Young athletes get sick of hearing how short is the window for sporting excellence, and how they have to make sure they have a sensible career plan to fall back on.They may take heart then, at the 12,000 athletes over 50 years old who took part in the Senior Games this year in Minnesota. One of them was Houstonian Emma Lou ‘Scottie’ Scott. Now 81, Scottie has competed in most of the Games since 1991 when she became eligible (initially the lower age limit was 55).
It’s not about the medals
Scottie is a lifelong sports enthusiast. She started competing in volleyball at high school, won a scholarship to gain her degree in Physical Education at Sam Houston State college, and has never looked back.
She has taught girls volleyball, basketball, badminton, tennis, swimming, archery, modern dance (which used to be part of the Physical Education curriculum for girls). She was part of the iconic group who played pick-up games at the famous Fonde Rec in Houston, showing up for practise twice a week, somehow finding the energy to do so after long days teaching up to 300 students, and coaching 30 in volleyball.
Her house is a shrine to sports and her sporting heroines. There is a box of medals from the Senior Games – national and regional competitions that she keeps in the hall (the rest of some 300 awards, including several from a number of Gay Games, hang off furniture or are under the bed). She was inducted into the Texas Senior Games Hall of Fame in 2007.
The walls of the rooms are covered in signed photographs of famous players, including Kim Perrot of the Houston Comets Women’s Basketball team, and signed baseball cards from the original players in the All American Girls Professional Baseball League (the inspiration for the film A League of their Own), with whom she also met.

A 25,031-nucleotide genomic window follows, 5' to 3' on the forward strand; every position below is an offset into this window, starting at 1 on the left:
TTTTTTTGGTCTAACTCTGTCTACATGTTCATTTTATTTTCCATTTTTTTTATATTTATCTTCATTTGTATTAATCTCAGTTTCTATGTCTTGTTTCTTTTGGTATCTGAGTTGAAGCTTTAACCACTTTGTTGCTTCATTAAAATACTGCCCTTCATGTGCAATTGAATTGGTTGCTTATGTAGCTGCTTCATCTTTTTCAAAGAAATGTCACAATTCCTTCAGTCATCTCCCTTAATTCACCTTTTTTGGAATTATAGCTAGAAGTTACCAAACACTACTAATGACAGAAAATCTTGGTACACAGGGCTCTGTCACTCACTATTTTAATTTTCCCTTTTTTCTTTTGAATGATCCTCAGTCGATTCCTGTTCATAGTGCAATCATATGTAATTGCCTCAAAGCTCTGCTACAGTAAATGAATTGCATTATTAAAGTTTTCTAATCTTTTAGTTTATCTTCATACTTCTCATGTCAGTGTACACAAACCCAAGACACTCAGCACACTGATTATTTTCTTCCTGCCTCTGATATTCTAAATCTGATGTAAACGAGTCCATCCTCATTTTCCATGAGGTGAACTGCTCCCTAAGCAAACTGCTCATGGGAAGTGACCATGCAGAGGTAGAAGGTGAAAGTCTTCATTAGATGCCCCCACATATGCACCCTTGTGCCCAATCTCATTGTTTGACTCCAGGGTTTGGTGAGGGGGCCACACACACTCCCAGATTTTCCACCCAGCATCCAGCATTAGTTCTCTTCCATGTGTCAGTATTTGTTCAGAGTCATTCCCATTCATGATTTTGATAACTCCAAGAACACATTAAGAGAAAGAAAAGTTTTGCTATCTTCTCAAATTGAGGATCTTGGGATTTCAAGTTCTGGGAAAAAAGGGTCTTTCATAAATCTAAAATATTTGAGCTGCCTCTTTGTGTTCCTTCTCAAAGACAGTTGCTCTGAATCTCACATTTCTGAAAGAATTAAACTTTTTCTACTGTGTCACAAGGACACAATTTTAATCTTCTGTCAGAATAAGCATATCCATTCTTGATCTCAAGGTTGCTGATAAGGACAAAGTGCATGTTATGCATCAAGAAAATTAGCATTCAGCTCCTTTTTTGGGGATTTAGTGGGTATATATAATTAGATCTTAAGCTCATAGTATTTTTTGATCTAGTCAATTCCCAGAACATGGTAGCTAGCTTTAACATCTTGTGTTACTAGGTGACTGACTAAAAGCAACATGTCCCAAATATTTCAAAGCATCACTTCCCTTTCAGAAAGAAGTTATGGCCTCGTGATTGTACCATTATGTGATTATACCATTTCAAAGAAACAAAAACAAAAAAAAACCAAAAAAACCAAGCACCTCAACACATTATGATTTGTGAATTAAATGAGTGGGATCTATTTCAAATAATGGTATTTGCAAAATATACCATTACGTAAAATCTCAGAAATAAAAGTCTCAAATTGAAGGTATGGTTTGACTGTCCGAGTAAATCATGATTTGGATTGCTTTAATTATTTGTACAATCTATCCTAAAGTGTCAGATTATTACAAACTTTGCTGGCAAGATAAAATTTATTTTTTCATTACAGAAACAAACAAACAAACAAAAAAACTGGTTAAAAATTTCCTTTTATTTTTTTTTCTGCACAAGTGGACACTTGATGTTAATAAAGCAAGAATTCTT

The biggest change that she has welcomed in the world of sport is the opening of opportunity for female athletes brought about by Title IX legislation of 1972. At first it was hard to get her school students to participate in sports like basketball, so she switched to the sports that were popular with women at the time: volleyball and swimming.
Retirement means go up a gear
Once she retired, she knew she couldn’t just sit on her porch and watch the world go by. She signed up for the Senior Games immediately, qualifying that first year in Badminton, Discus, Shot-put, and Javelin in a week of competing events around Houston. When she reached the Nationals that year, however, she realised that there was no time to compete in all the sports in which she had qualified, and chose to concentrate instead on singles and doubles badminton. It has remained her passion ever since. When asked what keeps her going, she said she loves the different parts of the game, the mental as well as physical aspects of playing. And she enjoys the company of other athletes.
“Find something you enjoy,” she counsels. Then just get out there and do it. “Above all, stay involved.”
Doctors have advised her that she’d benefit from both knee and hip replacement surgery, but she is putting it off as long as possible, knowing that it will compromise her mobility in the short term and admitting that her life is too busy right at the moment.
When not playing or competing, she works with an Angel Flight network who drive cancer patients from airports to their accommodation; has been a vocal advocate for mammograms for lesbians, supports her partner on the board of the Texas Ramblin’ Roses (a group of women RV enthusiasts), and is involved in the community group LOAF (Lesbians over age 50). And then if there is any time left over, there is her beloved dog – a Scottie, appropriately.